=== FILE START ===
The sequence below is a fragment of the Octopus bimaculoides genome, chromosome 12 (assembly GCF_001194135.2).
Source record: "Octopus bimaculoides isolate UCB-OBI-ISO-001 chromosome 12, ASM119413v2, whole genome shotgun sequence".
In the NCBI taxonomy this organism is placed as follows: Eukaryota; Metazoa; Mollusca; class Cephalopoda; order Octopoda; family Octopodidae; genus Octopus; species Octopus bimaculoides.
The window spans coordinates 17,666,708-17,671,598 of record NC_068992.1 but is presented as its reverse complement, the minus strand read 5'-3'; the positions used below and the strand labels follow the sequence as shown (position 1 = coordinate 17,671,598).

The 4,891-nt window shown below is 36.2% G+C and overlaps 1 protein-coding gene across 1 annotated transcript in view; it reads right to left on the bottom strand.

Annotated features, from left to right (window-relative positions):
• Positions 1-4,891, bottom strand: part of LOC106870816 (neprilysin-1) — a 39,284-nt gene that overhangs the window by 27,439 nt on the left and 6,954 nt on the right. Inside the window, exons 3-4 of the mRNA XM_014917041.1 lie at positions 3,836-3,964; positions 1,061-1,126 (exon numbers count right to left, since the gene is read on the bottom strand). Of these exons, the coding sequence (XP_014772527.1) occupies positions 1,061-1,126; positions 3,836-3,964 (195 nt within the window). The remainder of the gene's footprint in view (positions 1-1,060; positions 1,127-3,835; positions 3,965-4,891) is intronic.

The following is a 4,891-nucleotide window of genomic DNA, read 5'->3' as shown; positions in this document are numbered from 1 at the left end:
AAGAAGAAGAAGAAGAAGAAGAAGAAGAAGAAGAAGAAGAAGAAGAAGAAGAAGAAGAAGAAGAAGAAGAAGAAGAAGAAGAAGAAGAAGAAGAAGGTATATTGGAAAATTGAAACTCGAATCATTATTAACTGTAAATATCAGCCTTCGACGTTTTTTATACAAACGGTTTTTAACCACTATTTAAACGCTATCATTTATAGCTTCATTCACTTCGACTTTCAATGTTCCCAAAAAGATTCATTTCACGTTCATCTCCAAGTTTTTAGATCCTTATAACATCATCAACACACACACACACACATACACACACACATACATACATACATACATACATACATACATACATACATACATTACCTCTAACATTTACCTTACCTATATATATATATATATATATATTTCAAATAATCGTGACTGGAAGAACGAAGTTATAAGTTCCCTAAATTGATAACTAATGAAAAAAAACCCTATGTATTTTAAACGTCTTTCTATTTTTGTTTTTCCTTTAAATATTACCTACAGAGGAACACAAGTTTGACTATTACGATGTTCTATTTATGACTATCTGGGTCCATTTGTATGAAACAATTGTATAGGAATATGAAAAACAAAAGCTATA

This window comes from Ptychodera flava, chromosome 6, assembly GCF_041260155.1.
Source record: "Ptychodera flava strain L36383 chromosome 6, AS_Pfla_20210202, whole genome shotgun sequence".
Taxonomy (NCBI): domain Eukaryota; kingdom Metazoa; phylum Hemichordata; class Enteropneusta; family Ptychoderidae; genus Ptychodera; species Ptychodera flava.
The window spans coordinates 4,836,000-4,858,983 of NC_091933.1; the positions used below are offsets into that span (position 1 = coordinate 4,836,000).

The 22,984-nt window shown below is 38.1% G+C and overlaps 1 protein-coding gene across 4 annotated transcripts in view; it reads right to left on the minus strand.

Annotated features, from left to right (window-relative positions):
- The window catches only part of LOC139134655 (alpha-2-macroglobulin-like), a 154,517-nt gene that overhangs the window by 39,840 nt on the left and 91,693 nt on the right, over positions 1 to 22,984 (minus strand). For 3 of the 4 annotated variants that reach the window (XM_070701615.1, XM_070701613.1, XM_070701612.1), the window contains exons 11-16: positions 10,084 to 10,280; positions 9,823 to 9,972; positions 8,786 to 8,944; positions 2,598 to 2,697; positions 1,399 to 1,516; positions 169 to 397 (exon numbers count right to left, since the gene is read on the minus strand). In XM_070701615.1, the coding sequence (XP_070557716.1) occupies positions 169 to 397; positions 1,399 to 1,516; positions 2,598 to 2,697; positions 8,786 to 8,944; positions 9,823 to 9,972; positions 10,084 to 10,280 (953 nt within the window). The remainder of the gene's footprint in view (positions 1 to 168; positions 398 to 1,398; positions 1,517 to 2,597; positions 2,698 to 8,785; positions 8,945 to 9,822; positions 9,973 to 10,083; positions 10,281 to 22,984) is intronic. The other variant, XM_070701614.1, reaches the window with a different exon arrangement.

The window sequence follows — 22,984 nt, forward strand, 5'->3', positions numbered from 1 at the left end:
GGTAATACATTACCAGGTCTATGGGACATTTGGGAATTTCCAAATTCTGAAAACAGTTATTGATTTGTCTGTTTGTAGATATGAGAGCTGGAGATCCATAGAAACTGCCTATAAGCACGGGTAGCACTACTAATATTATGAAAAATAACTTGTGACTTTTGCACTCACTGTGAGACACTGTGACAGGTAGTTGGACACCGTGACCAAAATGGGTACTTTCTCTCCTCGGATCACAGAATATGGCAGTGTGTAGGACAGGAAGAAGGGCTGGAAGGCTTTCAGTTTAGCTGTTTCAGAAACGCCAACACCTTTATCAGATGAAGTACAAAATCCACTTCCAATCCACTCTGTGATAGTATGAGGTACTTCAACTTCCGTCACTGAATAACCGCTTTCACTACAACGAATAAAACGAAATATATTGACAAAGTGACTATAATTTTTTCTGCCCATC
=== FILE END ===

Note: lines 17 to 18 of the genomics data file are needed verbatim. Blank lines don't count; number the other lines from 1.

The window sequence follows — 22,984 nt, forward strand, 5'->3', positions numbered from 1 at the left end:
GGTAATACATTACCAGGTCTATGGGACATTTGGGAATTTCCAAATTCTGAAAACAGTTATTGATTTGTCTGTTTGTAGATATGAGAGCTGGAGATCCATAGAAACTGCCTATAAGCACGGGTAGCACTACTAATATTATGAAAAATAACTTGTGACTTTTGCACTCACTGTGAGACACTGTGACAGGTAGTTGGACACCGTGACCAAAATGGGTACTTTCTCTCCTCGGATCACAGAATATGGCAGTGTGTAGGACAGGAAGAAGGGCTGGAAGGCTTTCAGTTTAGCTGTTTCAGAAACGCCAACACCTTTATCAGATGAAGTACAAAATCCACTTCCAATCCACTCTGTGATAGTATGAGGTACTTCAACTTCCGTCACTGAATAACCGCTTTCACTACAACGAATAAAACGAAATATATTGACAAAGTGACTATAATTTTTTCTGCCCATC